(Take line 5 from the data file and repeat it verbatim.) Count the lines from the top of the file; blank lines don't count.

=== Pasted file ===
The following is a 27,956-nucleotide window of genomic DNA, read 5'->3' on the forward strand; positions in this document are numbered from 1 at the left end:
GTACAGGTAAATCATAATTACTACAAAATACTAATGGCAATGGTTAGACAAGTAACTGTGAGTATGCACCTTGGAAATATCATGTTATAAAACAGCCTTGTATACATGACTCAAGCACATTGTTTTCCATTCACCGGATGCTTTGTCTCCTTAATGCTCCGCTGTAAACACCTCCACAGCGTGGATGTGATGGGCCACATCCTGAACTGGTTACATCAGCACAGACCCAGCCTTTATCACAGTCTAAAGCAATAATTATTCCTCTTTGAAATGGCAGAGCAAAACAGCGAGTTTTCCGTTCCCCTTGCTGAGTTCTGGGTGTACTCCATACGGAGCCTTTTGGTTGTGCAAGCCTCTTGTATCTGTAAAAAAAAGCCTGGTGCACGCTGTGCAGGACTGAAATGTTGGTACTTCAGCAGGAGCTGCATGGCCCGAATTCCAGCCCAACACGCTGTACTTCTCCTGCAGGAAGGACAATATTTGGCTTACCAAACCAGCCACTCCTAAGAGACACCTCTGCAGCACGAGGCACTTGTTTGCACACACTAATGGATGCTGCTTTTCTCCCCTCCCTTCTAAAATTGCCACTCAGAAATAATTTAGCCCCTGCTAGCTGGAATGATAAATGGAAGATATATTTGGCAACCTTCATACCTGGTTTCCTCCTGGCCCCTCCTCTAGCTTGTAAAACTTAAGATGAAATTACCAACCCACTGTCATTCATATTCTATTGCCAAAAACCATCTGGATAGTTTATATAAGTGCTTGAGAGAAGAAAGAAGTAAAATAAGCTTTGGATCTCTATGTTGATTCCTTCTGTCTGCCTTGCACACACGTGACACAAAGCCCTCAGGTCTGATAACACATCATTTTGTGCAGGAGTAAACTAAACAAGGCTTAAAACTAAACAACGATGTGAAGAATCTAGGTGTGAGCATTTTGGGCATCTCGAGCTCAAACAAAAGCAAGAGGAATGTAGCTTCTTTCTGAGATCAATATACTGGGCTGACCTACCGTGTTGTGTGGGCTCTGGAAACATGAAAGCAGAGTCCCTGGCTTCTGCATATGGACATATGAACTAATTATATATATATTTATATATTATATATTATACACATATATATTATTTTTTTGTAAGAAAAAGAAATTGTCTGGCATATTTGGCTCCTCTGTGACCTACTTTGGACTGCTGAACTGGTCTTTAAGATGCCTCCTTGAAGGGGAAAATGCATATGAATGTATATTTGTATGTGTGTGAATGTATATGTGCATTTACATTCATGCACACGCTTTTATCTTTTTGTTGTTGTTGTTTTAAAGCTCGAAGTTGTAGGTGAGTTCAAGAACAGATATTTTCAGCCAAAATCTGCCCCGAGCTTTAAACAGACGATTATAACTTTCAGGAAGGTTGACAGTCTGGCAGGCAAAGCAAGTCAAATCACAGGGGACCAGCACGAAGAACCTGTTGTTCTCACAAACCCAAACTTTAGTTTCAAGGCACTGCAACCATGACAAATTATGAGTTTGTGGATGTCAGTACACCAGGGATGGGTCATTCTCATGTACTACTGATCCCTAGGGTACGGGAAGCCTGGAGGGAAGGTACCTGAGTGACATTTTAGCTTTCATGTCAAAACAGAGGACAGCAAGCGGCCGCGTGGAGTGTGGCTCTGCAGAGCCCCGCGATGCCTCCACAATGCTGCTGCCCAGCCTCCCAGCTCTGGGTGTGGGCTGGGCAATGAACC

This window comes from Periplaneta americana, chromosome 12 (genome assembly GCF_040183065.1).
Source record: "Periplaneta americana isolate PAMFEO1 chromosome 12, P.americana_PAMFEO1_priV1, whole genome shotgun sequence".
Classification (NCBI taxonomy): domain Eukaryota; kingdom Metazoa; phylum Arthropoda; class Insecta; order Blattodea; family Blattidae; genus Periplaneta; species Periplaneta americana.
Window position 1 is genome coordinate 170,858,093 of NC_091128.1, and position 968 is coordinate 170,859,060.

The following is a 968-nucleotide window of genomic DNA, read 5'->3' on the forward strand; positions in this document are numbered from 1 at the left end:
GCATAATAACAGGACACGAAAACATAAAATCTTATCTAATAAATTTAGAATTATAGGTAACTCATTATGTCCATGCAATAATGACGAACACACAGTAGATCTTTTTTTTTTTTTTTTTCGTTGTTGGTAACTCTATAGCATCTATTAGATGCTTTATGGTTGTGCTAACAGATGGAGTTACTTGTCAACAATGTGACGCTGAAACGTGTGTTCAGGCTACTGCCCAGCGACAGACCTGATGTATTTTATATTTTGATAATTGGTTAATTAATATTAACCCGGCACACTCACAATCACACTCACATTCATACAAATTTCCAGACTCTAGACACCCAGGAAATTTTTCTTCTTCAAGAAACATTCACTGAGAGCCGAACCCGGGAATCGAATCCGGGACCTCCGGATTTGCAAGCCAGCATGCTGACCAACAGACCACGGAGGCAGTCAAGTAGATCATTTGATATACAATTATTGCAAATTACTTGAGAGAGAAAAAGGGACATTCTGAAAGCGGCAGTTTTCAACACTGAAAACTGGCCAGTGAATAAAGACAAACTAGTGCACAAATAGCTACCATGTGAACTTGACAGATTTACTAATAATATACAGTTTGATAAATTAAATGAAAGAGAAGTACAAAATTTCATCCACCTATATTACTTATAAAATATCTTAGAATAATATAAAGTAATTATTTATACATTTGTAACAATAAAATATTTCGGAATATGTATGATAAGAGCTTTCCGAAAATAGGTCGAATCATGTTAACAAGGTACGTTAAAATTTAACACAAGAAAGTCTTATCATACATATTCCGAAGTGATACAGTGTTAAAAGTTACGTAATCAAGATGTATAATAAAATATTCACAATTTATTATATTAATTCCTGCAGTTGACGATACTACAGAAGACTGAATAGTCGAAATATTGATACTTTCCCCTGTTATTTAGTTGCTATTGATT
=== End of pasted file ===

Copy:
Classification (NCBI taxonomy): domain Eukaryota; kingdom Metazoa; phylum Arthropoda; class Insecta; order Blattodea; family Blattidae; genus Periplaneta; species Periplaneta americana.